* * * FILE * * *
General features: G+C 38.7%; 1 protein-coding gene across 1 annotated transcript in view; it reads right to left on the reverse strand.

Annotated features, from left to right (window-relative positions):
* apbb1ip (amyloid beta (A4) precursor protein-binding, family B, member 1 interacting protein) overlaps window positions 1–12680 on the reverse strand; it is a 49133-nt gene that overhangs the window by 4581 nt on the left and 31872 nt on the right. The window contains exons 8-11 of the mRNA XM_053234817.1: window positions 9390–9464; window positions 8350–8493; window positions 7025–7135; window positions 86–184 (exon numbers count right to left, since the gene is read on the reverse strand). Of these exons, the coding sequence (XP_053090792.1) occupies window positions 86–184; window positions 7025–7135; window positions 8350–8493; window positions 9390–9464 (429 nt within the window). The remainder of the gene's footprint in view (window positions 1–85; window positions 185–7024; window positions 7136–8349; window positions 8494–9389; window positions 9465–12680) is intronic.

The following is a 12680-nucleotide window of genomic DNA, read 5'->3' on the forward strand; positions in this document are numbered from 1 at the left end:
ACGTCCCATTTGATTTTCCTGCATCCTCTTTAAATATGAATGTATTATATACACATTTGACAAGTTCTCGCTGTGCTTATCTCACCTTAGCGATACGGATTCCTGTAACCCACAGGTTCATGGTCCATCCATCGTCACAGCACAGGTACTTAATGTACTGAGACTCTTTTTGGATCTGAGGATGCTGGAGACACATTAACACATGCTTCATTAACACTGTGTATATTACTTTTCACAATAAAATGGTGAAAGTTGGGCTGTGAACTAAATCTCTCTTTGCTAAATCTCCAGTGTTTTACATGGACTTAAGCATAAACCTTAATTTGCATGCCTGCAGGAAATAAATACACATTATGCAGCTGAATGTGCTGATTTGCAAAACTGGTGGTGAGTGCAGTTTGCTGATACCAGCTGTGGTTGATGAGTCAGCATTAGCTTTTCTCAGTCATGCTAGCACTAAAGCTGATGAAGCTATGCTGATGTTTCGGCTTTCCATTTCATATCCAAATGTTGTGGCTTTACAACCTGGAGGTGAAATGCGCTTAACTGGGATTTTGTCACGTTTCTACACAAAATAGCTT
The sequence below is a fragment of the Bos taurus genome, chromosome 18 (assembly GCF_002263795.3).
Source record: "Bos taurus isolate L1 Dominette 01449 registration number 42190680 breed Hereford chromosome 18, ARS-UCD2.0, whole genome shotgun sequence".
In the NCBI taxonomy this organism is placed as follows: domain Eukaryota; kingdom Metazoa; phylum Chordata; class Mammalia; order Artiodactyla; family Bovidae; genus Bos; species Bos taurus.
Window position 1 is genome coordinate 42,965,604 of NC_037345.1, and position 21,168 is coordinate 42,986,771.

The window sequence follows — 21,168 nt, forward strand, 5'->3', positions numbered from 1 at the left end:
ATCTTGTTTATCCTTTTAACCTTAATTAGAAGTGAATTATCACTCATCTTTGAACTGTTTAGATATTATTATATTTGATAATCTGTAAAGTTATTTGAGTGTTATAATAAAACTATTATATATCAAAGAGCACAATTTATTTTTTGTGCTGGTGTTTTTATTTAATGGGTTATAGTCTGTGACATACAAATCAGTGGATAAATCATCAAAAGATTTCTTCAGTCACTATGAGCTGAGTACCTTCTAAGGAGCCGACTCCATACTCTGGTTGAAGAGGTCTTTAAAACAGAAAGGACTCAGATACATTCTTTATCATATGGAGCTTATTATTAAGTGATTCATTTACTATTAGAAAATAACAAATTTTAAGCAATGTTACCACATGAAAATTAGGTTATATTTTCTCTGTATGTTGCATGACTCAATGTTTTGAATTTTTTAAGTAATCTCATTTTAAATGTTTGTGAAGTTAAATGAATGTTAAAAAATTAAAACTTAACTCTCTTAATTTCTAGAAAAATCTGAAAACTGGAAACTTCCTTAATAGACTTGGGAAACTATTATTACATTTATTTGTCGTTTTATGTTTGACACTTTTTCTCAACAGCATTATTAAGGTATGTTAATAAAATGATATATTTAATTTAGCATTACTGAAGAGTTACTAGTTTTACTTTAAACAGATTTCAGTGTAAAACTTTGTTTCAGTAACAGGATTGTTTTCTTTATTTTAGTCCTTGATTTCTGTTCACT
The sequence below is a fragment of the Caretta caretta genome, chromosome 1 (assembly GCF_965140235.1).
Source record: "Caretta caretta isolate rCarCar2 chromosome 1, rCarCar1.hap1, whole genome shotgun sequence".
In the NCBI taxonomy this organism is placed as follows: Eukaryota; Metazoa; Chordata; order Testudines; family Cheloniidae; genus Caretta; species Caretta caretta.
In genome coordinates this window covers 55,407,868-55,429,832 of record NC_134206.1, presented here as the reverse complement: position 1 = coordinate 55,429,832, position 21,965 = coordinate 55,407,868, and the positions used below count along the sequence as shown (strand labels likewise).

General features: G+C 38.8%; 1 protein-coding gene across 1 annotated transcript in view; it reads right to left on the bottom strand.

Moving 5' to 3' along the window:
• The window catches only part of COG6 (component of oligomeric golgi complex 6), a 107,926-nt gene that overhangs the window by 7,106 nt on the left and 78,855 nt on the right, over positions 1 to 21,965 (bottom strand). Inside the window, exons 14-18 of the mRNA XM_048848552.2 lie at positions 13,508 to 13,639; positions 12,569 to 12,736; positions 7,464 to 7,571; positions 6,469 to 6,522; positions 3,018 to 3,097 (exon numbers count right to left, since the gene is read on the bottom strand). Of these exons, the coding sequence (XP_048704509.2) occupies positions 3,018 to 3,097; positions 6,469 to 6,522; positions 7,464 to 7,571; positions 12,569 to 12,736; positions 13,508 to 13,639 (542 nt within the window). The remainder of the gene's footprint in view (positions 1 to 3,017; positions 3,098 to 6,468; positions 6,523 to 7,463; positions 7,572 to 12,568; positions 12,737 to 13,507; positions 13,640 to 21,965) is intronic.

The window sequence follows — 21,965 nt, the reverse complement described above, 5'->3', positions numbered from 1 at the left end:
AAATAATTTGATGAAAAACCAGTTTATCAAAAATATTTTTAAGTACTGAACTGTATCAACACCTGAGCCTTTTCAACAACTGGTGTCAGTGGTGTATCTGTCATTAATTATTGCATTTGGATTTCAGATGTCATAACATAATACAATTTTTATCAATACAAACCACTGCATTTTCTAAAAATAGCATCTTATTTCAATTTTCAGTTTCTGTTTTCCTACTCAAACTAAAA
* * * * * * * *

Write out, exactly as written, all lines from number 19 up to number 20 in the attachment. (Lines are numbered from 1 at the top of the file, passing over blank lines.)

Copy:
The window sequence follows — 21,965 nt, the reverse complement described above, 5'->3', positions numbered from 1 at the left end:
AAATAATTTGATGAAAAACCAGTTTATCAAAAATATTTTTAAGTACTGAACTGTATCAACACCTGAGCCTTTTCAACAACTGGTGTCAGTGGTGTATCTGTCATTAATTATTGCATTTGGATTTCAGATGTCATAACATAATACAATTTTTATCAATACAAACCACTGCATTTTCTAAAAATAGCATCTTATTTCAATTTTCAGTTTCTGTTTTCCTACTCAAACTAAAA